Environmental Education (EE) as a discipline has its roots within the Dominant Western Worldview (DWW). The release of Rachel Carson’s book, Silent Spring, in 1962 (1962/2002), affected the way White, Western people thought about humanity’s interventions in ecosystems. Until then, White, Western people acted, in general, as if they were the only members of the only species that mattered, and the planet’s resources were for their consumption.1 This relatively small and wealthy set of humans did not include even those marginalized within their nations, such as Indigenous peoples; it certainly did not include those from outside of Euro-America (which includes those parts of North and South America where people of European ancestry form the majority of the population), Australia, and New Zealand. Interestingly, now that more researchers are examining Indigenous Knowledges (IK), there is more clarity about what it means to live sustainably, in recognition that the planet is finite. Carson’s book should have pushed people to examine their world views, but this examination has taken some time.

Seawright (2014) argued that DWW (he used the term “settler epistemology”) has created injustices. He noted: “The dominant epistemology of settler society provides racialized, anthropocentric, and capitalist understandings of place” (p. 554). He goes on to argue that without an understanding of settler epistemology, a person will be unable to resist appropriately. DWW is characterized by the belief that humans (particular humans—male, heterosexual, White) are superior to all other entities (an anthropocentric view), that ←1 | 2→the planet and its resources are here for the particular use of these humans, that land should be privately owned (a particular focus of Seawright’s is on the claiming of land), that capitalism and democracy are the only appropriate approaches to human politics and economy, that the economy must be constantly growing, that most things can be organized into dichotomies—good & bad, female & male, black & white, night & day, nature & culture, wild & domestic, etc. Responding to these binary logics, Kai Orca, in Chapter 9, focuses on the damage done by dichotomies, connecting the violence done to children by assigning gender to them at birth, to the violence done to nature by naming it as separate from humans. Further, Kathryn Riley, in Chapter 2, draws on posthumanist perspectives to generate an interactive relationship, an assemblage, with Buddy the grey wolf. In this way, she works to (re)configure oppositional and dualistic difference and (re)draw subject/object boundaries, while also challenging the subsequent hierarchical ordering based on this difference.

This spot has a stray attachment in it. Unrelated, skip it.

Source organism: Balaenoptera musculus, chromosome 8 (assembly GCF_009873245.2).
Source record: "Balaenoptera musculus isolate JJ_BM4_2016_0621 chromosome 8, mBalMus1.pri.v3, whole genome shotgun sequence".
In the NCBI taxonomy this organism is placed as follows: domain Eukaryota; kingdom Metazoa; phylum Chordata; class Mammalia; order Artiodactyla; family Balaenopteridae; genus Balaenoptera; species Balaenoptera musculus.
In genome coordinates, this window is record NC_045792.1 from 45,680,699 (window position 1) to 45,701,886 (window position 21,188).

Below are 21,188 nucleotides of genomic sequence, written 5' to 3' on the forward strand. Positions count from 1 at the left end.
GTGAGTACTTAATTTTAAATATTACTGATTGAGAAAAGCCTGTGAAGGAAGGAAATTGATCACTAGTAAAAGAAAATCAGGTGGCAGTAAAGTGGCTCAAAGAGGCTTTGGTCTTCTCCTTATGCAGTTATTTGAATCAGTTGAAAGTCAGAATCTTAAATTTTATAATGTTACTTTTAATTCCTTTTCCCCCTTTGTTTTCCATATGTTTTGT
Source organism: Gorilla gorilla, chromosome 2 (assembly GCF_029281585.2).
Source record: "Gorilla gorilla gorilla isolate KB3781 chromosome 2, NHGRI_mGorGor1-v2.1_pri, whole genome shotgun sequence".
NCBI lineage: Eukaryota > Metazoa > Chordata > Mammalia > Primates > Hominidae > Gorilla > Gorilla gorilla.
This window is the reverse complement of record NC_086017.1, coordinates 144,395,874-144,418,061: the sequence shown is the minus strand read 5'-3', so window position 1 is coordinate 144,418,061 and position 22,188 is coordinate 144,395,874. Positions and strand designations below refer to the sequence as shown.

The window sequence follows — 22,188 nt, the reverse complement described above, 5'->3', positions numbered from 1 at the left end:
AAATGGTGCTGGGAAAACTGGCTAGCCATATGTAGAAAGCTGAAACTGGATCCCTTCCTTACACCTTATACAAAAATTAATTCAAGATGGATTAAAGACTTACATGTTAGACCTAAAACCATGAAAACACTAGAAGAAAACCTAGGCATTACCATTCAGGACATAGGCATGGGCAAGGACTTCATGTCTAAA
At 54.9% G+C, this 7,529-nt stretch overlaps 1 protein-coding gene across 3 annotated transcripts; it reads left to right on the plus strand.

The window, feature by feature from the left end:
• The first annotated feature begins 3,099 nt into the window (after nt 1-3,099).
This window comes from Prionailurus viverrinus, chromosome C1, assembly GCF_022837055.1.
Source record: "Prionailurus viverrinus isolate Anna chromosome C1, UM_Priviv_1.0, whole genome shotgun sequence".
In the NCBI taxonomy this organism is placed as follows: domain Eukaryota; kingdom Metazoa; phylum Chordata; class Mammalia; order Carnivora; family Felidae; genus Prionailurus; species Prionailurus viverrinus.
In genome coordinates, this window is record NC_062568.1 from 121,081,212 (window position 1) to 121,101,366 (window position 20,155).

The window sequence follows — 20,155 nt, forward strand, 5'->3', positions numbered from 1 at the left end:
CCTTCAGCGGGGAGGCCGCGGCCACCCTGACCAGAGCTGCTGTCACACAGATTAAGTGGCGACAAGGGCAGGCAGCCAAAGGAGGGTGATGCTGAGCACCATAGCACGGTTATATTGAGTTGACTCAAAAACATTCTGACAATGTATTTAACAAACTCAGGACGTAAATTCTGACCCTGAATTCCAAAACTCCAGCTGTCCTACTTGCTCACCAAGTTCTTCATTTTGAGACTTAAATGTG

The authors of the chapters in this book are a group of educators with a common interest in environmental education (EE), coming together through different wayfaring routes from different points of origin, including Africa (Ghana), Asia (Bangladesh), Australia, North America (Canada, Mexico, United States), and South America (Brazil). As a multi-dimensional group, we are learning about different places and contexts. In all locations we derive from, there are social and ecological issues that need to be resolved.


XVIII, 254
ISBN (Softcover)
Publication date
2022 (May)
Environmental Education Decolonization Settler/Indigenous Relations Dominant Western Worldviews/Situated Knowledges Indigenous Knowledges Socio-ecological Justice Two-Eyed Seeing Land-based Learning Agroecology Food Sovereignty Transecology Transgender
New York, Bern, Berlin, Bruxelles, Oxford, Wien, 2022. XVIII, 254 pp., 7 b/w ill.

Biographical notes

Kathryn Riley (Volume editor) Janet McVittie (Volume editor) Marcelo Gules Borges (Volume editor)

Kathryn Riley obtained a Ph.D. from Deakin University, Australia, in 2019. Kathryn is currently a Postdoctoral Fellow at the University of Saskatchewan, Canada. Janet McVittie obtained a Ph.D. from Simon Fraser University, Burnaby, BC, Canada in 1999. She is currently retired from a 23 year career teaching and researching in the departments of Curriculum Studies and Educational Foundations at the University of Saskatchewan, Canada. Marcelo Gules Borges obtained a Ph.D. from Pontifical Catholic University of Rio Grande do Sul, Brazil in 2014. He is currently a Tenured Assistant Professor at the Department of Teaching Methodology, School of Education, Federal University of Santa Catarina, Brazil.


Title: Decolonizing Environmental Education for Different Contexts and Nations
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274 pages